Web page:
A female asthma patient in the UK was breathing easier after a breakthrough operation that burned away lung tissue blocking her airways, the Manchester Evening News reported Tuesday.

The operation, which is the first non-drug therapy for the condition, was carried out in under an hour at a hospital in Manchester, northern England, giving hope to millions of asthma sufferers worldwide.

The technique, known as bronchial thermoplasty, delivers specially-treated air into the lungs on tiny probes using a tube placed through the mouth. The probes emit radio waves, breaking down tissue thickened by asthma attacks.

The operation was so successful that surgeons hope to carry out more over the next few months, with other hospitals expected to follow suit.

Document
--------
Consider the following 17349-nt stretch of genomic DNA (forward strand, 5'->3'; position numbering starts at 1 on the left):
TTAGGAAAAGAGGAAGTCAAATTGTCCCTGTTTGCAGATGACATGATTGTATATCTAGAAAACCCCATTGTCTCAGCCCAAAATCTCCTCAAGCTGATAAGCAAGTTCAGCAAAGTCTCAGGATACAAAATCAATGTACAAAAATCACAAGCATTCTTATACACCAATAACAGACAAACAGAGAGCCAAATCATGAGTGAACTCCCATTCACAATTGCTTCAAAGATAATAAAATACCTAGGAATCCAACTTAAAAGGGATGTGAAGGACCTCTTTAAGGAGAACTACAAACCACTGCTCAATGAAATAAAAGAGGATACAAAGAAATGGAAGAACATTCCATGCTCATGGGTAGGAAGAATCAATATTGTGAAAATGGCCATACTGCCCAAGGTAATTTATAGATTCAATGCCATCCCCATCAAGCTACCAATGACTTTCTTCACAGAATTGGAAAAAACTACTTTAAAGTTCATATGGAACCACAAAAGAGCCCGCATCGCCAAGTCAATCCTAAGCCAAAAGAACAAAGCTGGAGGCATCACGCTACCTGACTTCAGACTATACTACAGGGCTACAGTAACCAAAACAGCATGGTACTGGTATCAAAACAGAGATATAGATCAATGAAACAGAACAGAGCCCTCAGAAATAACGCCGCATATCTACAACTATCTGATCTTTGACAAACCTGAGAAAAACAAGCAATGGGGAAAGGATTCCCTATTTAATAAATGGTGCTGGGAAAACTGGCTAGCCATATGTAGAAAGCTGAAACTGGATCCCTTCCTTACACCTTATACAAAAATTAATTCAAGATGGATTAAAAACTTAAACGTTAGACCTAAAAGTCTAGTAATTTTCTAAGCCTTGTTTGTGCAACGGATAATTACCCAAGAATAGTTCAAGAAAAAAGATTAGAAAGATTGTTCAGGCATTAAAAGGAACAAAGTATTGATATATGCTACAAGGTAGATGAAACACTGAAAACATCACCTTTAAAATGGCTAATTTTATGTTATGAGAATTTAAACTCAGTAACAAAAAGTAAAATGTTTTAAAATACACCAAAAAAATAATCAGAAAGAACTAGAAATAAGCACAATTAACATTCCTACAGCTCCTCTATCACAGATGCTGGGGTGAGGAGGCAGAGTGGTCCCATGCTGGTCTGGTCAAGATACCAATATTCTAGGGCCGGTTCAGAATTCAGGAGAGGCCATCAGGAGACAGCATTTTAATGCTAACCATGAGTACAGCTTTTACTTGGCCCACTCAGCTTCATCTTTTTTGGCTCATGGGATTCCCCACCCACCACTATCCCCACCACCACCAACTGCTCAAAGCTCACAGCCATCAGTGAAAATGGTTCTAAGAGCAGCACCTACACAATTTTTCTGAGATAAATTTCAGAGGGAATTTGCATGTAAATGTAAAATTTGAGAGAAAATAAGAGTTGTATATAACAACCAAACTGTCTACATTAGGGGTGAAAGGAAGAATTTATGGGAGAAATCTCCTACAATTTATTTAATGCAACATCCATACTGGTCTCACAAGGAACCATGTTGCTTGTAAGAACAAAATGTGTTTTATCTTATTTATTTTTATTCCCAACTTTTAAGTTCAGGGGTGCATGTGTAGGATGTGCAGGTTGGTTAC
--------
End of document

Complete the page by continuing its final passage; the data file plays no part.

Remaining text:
Dr. Rob Niven, the chest physician who carried out the surgery at Wythenshawe Hospital, said, "Bronchial thermoplasty is the first non-drug treatment for asthma, and it may be a new option for patients with severe asthma who have symptoms despite use of drug therapies."

Asthma causes airways to the lungs to tighten and affects 300 million people worldwide.

During a yearlong global trial of the technique, sufferers showed a decrease in asthma attacks, an increase in days with no asthma symptoms and a reduction in inhaler use.

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